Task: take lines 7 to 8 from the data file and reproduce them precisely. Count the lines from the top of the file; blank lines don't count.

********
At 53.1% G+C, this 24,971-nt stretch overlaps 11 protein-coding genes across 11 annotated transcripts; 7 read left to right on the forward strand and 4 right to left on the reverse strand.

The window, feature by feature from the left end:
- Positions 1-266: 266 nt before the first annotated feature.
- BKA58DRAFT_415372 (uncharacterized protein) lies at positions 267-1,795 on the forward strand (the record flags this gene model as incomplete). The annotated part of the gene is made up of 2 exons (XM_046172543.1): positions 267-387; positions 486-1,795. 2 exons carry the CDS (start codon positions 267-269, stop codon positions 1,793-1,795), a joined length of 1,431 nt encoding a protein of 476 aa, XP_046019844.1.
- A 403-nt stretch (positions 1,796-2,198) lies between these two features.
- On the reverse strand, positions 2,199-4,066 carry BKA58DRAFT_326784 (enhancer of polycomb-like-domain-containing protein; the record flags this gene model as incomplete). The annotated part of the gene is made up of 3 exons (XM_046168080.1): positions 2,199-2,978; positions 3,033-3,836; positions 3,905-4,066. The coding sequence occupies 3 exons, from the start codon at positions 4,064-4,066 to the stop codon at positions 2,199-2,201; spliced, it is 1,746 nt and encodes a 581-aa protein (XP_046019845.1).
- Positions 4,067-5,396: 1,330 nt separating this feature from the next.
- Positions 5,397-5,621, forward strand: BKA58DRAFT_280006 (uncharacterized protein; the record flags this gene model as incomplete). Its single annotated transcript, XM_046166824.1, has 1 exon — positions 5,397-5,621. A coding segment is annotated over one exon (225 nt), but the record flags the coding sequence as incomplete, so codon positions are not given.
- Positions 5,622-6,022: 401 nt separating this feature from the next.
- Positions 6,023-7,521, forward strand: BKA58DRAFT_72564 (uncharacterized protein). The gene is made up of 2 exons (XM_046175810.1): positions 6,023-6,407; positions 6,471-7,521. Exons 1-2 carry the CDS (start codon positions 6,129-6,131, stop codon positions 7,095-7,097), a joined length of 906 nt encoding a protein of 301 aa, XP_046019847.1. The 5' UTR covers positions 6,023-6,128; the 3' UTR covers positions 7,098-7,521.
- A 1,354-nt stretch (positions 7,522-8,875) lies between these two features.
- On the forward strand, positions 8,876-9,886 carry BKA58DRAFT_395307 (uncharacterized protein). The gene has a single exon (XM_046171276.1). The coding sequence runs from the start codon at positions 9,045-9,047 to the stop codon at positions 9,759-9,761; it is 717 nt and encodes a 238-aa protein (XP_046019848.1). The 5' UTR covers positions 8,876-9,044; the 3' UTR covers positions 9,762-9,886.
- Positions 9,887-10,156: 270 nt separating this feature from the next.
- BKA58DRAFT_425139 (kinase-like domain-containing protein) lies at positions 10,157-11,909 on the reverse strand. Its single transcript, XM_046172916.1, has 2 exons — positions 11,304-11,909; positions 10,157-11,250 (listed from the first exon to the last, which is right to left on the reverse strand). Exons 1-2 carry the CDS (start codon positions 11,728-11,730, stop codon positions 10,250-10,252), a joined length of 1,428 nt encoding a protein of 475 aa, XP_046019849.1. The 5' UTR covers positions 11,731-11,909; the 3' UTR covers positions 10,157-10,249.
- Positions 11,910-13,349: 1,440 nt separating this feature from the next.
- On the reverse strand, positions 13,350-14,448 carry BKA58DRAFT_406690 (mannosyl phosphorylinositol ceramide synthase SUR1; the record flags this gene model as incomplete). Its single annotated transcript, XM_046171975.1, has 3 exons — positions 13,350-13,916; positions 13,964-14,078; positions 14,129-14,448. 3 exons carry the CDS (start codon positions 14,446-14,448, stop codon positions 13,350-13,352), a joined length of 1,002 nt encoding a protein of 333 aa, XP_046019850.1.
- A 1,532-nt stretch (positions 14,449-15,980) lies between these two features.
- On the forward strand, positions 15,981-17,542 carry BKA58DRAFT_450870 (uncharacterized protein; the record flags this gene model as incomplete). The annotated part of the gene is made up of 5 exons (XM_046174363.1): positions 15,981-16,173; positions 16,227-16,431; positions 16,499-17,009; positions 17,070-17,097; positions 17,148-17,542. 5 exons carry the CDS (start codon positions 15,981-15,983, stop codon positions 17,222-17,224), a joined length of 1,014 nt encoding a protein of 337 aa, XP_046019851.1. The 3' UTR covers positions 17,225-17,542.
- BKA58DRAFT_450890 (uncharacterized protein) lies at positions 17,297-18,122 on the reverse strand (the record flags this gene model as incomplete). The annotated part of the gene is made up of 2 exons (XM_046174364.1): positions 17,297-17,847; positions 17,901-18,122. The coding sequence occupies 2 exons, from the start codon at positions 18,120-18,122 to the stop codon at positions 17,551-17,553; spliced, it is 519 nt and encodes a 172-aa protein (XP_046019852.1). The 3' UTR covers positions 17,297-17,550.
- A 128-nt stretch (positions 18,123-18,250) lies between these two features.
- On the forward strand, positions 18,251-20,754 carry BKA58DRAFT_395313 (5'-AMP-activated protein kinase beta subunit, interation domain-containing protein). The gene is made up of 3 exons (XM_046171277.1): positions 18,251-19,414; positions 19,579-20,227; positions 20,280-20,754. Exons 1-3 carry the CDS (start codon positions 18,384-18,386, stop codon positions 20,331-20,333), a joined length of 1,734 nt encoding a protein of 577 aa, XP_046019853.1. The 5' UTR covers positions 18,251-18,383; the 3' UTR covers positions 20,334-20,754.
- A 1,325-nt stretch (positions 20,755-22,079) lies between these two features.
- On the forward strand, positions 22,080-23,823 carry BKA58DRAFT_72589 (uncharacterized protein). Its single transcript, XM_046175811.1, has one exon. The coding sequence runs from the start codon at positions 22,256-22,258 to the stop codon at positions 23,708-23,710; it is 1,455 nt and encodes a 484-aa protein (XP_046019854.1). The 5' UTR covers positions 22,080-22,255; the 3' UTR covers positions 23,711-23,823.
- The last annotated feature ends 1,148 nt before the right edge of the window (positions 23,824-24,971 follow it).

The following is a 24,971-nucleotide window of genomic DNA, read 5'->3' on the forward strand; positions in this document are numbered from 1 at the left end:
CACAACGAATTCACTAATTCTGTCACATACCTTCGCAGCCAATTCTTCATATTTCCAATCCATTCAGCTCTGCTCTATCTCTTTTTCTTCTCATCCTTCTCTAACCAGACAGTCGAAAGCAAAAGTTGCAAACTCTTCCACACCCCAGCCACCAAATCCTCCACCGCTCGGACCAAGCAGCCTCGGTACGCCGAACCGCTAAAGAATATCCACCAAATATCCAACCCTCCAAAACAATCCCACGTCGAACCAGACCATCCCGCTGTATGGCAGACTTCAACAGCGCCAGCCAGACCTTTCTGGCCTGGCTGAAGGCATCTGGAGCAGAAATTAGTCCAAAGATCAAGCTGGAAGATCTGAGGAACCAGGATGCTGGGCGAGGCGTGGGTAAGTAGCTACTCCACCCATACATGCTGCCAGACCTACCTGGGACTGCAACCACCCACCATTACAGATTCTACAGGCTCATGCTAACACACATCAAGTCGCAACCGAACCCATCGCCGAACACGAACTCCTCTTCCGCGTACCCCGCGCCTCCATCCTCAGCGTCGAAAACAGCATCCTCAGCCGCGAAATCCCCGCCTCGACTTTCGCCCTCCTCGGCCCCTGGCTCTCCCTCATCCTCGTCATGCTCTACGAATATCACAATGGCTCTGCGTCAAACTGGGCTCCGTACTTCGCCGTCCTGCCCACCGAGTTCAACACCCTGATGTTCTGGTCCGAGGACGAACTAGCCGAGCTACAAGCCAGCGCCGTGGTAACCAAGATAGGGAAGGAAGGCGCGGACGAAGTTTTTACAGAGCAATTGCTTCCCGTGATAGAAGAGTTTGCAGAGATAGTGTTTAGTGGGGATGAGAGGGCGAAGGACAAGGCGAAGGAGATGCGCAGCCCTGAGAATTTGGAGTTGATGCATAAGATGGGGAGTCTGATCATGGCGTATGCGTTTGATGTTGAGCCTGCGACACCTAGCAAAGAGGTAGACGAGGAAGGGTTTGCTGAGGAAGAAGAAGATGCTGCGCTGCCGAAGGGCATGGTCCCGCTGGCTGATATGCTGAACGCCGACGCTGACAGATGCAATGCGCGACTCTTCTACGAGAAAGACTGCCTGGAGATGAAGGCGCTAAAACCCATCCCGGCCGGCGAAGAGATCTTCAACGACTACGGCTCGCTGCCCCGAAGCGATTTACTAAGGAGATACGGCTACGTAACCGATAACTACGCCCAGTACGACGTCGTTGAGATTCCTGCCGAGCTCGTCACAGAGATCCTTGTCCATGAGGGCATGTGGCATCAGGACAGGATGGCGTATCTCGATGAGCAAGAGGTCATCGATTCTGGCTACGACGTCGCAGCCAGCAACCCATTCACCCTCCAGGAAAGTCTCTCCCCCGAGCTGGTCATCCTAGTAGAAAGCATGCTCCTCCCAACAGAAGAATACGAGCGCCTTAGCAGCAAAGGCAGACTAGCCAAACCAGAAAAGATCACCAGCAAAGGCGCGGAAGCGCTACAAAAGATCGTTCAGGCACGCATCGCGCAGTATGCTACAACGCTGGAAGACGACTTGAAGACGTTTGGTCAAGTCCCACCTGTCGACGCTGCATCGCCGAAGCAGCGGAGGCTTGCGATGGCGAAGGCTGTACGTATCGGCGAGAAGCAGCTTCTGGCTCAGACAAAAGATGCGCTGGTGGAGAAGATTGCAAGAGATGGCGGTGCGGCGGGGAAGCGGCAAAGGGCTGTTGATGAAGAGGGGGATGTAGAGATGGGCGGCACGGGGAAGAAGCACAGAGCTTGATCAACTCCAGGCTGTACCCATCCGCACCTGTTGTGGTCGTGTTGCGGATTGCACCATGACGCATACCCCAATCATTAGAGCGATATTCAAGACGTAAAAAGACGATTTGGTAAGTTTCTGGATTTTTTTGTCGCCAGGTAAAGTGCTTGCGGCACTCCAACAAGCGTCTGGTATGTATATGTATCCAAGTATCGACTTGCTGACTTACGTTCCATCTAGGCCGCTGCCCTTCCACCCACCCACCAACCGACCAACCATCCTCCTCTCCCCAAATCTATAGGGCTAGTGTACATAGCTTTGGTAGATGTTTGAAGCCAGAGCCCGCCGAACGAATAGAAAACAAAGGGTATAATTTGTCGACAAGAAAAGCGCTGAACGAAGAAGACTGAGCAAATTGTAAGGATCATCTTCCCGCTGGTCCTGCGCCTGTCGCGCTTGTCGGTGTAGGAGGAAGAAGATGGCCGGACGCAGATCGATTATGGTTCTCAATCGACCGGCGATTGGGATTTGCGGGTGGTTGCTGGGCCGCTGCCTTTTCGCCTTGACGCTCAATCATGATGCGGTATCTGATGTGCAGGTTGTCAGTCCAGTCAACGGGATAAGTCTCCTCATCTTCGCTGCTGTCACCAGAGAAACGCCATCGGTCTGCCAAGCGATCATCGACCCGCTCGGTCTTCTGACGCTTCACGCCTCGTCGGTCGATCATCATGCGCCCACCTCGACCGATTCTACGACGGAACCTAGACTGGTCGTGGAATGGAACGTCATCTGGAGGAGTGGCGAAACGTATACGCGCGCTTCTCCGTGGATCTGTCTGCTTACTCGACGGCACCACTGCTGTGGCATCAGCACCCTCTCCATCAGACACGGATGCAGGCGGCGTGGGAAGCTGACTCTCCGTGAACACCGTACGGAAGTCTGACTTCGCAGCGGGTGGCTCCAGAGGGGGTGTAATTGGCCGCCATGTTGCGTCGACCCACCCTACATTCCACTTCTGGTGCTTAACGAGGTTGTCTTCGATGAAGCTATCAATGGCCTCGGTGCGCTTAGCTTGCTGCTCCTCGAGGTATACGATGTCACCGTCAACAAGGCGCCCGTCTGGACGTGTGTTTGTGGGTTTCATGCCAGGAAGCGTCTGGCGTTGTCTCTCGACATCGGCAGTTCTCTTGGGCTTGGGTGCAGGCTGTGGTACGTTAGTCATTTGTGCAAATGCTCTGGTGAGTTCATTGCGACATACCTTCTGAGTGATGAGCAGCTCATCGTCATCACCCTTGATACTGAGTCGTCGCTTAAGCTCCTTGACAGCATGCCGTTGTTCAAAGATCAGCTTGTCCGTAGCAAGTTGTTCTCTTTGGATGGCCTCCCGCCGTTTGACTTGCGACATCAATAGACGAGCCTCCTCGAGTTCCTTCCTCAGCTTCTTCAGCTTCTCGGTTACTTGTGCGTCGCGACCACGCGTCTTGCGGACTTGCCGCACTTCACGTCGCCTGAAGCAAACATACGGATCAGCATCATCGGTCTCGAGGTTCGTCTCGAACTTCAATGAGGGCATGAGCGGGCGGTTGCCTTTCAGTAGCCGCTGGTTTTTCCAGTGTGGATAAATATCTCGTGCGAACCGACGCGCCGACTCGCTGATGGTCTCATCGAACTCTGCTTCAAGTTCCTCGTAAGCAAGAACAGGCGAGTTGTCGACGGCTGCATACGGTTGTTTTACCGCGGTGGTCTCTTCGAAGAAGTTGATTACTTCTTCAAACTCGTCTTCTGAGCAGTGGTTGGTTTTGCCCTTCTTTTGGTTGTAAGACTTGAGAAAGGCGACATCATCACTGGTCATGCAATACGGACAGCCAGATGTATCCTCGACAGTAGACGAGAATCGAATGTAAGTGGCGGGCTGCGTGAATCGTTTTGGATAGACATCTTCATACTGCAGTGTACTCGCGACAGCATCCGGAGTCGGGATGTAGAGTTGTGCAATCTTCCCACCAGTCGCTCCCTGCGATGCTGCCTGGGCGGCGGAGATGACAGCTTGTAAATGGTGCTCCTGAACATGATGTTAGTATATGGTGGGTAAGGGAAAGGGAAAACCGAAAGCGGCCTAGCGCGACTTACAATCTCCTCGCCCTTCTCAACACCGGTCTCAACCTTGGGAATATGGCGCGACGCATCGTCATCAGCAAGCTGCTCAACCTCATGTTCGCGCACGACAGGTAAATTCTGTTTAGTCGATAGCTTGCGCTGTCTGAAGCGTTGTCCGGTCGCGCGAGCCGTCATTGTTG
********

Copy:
- Positions 4,067-5,396: 1,330 nt separating this feature from the next.
- Positions 5,397-5,621, forward strand: BKA58DRAFT_280006 (uncharacterized protein; the record flags this gene model as incomplete). Its single annotated transcript, XM_046166824.1, has 1 exon — positions 5,397-5,621. A coding segment is annotated over one exon (225 nt), but the record flags the coding sequence as incomplete, so codon positions are not given.